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Thursday, Apr. 28, 2016

Boldly Going Nowhere

Thursday, March 17, 2005

The King of Gonzo

On Feb. 20, 2005, Hunter S. Thompson put the barrel of a .45 revolver in his mouth and pulled the trigger. He had been suffering weeks of pain following a broken leg and hip replacement.

Born in Louisville, Ky., in 1937, Thompson was one of the greatest writers to ever put meaningful words to paper. He was brutally honest, bitterly cynical and brilliantly accurate. He once described America as "a long plastic hallway where pimps and thieves run free and good men die like dogs. There is also a negative side."

Thompson studied journalism at Columbia University and began his writing career in the military as editor of the Eglin Air Force Base newspaper. In 1959 he became a Caribbean correspondent for The New York Herald Tribune and later spent two years in South America as a correspondent for the National Review.

Years later, as he was writing a story about the Kentucky Derby for Scanlan's magazine, he was up against a deadline he couldn't meet so he jerked pages out of his notebook, numbered them and faxed them to the publisher, convinced it would be the last story he would ever write. Instead, gonzo journalism was born.

Gonzo journalism is a highly subjective and personal form of reporting, characterized by exaggeration and sarcasm. Fact disguised as fiction. The stories are basically true but driven home by outrageous observations.

Thompson was a literary giant in a world gone mad. The day after President Kennedy was assassinated he wrote, "The savage nuts have shattered the great myth of American decency... I mean to come down from the hills and enter the fray." He went on to describe the "fear and loathing" that had engulfed him and vowed to henceforth vent his journalistic rage against the perpetual tide of injustice regardless of the consequences.

His contempt for politicians was legendary, characterizing them as "mainly dull people with corrupt instincts and criminal children." He called Richard Nixon "a swine of a man," Sen. Hubert Humphrey "a shallow, contemptible and hopelessly dishonest old hack" and Sen. Ed Muskie "a vicious 200-pound water rat." He dubbed Bill Clinton "a white-trash hillbilly" and referred to George Bush as "a treacherous little freak."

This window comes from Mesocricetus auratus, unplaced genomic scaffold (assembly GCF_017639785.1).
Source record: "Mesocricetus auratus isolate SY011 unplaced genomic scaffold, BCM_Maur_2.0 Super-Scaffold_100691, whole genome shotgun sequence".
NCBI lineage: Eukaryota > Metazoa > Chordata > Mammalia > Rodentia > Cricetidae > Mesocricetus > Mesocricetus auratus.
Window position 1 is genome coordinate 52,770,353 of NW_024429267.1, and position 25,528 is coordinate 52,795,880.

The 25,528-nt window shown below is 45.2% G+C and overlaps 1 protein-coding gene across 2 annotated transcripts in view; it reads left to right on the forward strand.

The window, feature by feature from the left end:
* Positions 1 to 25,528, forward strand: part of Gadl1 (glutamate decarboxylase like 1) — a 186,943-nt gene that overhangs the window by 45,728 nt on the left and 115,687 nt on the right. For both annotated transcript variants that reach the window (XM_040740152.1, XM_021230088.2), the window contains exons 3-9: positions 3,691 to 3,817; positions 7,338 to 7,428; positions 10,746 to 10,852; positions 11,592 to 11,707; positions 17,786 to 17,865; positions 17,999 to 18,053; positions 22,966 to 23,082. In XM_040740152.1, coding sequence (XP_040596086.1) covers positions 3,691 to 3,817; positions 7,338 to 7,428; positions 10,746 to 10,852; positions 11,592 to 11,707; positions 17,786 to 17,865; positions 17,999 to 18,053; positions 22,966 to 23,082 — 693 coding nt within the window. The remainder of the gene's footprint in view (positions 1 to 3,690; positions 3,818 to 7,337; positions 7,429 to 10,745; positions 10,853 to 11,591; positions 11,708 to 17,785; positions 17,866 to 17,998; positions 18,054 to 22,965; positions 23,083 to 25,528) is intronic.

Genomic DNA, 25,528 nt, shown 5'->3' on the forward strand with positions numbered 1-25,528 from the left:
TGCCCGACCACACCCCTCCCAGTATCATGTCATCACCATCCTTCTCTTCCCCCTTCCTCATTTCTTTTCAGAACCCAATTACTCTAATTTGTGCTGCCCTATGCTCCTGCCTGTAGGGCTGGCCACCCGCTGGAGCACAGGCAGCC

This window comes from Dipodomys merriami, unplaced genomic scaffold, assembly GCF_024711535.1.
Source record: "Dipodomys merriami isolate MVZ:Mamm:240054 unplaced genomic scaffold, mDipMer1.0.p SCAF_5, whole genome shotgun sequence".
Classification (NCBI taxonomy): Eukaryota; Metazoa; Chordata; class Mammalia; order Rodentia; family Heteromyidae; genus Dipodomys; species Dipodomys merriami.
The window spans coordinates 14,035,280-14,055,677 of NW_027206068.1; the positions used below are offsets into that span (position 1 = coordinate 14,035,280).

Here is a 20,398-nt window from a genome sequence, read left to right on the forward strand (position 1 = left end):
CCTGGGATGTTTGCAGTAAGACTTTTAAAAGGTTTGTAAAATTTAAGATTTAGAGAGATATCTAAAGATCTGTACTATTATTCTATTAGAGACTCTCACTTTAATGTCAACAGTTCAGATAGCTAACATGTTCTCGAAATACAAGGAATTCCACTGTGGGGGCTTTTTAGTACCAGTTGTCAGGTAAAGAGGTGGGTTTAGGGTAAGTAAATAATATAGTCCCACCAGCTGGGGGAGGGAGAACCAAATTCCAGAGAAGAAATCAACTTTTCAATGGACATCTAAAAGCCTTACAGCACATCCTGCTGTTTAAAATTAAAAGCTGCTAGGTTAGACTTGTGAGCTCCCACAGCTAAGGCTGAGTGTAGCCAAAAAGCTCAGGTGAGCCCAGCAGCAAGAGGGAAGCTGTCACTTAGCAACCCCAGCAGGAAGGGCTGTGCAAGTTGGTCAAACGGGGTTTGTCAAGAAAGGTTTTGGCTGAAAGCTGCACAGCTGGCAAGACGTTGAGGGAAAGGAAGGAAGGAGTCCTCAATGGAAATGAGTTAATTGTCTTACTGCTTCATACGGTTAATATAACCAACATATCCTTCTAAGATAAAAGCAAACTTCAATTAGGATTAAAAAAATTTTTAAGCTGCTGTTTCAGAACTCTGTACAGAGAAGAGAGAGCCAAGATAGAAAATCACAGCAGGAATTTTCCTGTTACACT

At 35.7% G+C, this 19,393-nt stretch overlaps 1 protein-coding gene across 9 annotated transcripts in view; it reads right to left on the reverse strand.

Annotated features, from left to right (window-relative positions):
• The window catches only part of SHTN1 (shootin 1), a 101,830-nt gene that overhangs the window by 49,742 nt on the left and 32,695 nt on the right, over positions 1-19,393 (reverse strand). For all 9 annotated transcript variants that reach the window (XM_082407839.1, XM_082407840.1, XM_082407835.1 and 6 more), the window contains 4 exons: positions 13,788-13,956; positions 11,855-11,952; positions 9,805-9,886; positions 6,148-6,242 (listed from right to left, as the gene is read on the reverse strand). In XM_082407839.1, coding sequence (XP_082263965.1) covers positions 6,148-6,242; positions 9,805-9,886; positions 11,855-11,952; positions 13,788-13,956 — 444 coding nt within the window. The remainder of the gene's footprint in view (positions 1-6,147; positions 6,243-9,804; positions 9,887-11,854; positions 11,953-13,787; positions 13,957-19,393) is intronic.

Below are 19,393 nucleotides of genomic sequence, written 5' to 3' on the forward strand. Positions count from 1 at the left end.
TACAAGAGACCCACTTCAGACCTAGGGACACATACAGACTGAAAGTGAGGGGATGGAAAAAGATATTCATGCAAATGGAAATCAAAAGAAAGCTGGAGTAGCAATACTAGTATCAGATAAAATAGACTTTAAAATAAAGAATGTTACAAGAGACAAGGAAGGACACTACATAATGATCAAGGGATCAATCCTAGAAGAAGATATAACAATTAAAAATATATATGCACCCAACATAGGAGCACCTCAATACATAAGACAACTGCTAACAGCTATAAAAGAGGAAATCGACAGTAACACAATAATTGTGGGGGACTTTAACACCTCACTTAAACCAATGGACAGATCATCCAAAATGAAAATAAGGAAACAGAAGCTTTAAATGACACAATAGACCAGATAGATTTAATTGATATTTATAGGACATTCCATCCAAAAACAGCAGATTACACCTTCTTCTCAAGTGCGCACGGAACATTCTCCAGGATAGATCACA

Thompson left no suicide note. His life's work speaks for itself. He was disgusted with the world and the direction it was headed. Just as his hero, Ernest Hemingway, had done decades earlier, he ended his trip with a self-inflicted projectile from a firearm and went off to the great beyond on his own terms.

In his book Generation of Swine, Thompson described heaven as "a place where the swine will be sorted out at the gate and sent off like rats, with huge welts and lumps and puncture wounds all over their bodies -- down the long black chute where ugliness rolls over you every 10 or 16 minutes like waves of boiling asphalt and poison scum, followed by sergeants and lawyers and crooked cops waving rule books; and where nobody laughs and everybody lies and the days drag on like dead animals and the nights are full of whores and junkies clawing at your windows and tax men jamming writs under your door and the screams of the doomed coming up through the air shaft along with white cockroaches and red stringworms full of AIDS and bursts of foul gas with no sunrise and ..." And so on and so on. It takes a special sense of genius to describe heaven in such glowing terms.

From Thompson's perspective, reality was a daunting existence of inequity and horror. "I hate to advocate drugs, alcohol, violence or insanity to anyone, but they've always worked for me," he once said in an interview.

He was the king of gonzo journalism. His beat was the death of the American dream and he was clearly in deep torment about the subject. For him, the American dream had faded so far beyond the horizon that drugs and alcohol could no longer blot it out, and there wasn't enough insanity left in him to overcome the anguish.

He lingers at the gates of heaven, waiting to be sorted out from the swine. His work here is done.